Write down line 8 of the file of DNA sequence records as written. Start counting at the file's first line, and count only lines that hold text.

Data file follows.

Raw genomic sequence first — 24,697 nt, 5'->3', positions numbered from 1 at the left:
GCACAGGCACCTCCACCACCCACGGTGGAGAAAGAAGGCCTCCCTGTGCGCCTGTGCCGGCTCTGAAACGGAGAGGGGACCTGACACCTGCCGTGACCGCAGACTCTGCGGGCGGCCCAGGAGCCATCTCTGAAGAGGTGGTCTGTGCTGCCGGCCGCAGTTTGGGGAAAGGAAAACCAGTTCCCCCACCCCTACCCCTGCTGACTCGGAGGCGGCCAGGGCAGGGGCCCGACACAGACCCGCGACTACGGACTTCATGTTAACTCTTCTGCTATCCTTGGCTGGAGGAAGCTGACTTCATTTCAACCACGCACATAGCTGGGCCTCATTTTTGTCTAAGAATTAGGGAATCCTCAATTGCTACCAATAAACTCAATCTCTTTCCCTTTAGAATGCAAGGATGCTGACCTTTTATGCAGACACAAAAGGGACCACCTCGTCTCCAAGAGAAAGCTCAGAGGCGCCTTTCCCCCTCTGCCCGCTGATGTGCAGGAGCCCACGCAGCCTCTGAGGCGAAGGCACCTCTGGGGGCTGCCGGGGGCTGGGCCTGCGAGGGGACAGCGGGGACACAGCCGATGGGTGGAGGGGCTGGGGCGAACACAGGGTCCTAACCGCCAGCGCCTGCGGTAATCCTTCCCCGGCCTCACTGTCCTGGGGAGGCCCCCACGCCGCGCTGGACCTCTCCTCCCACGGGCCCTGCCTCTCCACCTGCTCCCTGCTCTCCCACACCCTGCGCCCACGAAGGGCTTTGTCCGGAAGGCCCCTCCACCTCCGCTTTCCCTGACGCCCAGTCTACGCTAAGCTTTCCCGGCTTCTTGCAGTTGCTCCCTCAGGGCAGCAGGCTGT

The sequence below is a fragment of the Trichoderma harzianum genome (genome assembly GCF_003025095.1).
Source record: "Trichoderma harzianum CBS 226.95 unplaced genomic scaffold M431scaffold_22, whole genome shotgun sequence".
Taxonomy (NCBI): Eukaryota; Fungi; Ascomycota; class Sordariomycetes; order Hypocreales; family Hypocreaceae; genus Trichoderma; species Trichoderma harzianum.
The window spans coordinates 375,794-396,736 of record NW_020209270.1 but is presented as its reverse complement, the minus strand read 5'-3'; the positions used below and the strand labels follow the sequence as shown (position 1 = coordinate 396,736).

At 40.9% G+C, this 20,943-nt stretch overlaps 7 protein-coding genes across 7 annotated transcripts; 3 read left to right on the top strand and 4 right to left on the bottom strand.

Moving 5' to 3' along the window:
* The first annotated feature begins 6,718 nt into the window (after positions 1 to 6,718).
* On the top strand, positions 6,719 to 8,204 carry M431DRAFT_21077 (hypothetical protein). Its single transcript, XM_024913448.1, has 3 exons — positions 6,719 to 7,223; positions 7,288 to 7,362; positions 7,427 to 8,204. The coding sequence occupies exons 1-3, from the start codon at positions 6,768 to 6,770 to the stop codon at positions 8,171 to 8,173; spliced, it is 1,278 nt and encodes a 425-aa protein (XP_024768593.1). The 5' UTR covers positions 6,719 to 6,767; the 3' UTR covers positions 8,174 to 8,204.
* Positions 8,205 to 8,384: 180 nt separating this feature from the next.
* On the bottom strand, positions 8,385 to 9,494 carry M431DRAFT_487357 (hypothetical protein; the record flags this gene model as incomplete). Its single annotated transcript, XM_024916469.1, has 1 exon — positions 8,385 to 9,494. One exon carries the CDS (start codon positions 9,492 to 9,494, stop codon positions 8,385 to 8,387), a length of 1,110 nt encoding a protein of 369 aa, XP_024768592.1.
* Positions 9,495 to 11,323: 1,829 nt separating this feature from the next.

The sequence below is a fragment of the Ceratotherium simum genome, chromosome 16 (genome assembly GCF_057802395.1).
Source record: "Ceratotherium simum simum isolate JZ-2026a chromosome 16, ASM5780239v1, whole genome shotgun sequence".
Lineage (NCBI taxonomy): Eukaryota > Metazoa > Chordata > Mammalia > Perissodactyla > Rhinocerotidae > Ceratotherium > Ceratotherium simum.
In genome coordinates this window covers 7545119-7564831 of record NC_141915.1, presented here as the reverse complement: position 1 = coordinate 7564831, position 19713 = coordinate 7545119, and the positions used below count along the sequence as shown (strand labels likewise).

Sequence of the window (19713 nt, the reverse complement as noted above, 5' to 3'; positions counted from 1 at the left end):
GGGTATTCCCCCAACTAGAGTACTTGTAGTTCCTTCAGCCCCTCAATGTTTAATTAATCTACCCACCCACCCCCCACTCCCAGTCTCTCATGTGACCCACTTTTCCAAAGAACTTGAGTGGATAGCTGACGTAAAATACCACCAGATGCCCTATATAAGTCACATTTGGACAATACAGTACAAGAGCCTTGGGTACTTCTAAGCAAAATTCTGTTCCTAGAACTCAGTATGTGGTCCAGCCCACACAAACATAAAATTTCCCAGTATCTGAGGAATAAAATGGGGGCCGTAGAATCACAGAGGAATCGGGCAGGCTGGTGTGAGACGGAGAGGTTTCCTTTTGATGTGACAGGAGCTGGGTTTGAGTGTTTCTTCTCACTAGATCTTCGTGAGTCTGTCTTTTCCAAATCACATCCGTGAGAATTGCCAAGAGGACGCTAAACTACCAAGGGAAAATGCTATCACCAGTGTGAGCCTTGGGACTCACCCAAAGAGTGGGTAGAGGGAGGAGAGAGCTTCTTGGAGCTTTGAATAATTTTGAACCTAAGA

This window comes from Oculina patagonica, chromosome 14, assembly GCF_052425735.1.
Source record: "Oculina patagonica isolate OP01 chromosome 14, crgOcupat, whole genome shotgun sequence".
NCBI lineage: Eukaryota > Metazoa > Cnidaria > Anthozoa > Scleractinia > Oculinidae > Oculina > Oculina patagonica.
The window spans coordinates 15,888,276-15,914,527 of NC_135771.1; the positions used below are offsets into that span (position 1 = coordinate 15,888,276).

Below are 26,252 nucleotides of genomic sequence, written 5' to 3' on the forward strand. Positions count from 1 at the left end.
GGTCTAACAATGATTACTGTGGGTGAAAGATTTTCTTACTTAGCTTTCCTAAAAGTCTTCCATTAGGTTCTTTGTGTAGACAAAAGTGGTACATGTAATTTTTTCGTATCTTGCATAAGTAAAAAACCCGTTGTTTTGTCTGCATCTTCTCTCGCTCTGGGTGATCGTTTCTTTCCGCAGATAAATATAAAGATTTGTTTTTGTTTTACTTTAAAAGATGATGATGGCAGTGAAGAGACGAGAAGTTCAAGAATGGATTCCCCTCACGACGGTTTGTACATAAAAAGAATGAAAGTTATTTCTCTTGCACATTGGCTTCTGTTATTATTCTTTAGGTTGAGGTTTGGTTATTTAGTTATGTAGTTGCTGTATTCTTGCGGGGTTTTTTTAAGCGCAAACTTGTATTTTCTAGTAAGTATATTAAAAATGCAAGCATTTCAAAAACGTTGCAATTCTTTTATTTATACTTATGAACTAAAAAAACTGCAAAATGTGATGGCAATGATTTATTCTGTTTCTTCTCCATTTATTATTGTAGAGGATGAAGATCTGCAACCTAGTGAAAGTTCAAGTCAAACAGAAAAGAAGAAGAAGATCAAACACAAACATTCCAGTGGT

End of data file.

Moving 5' to 3' along the window: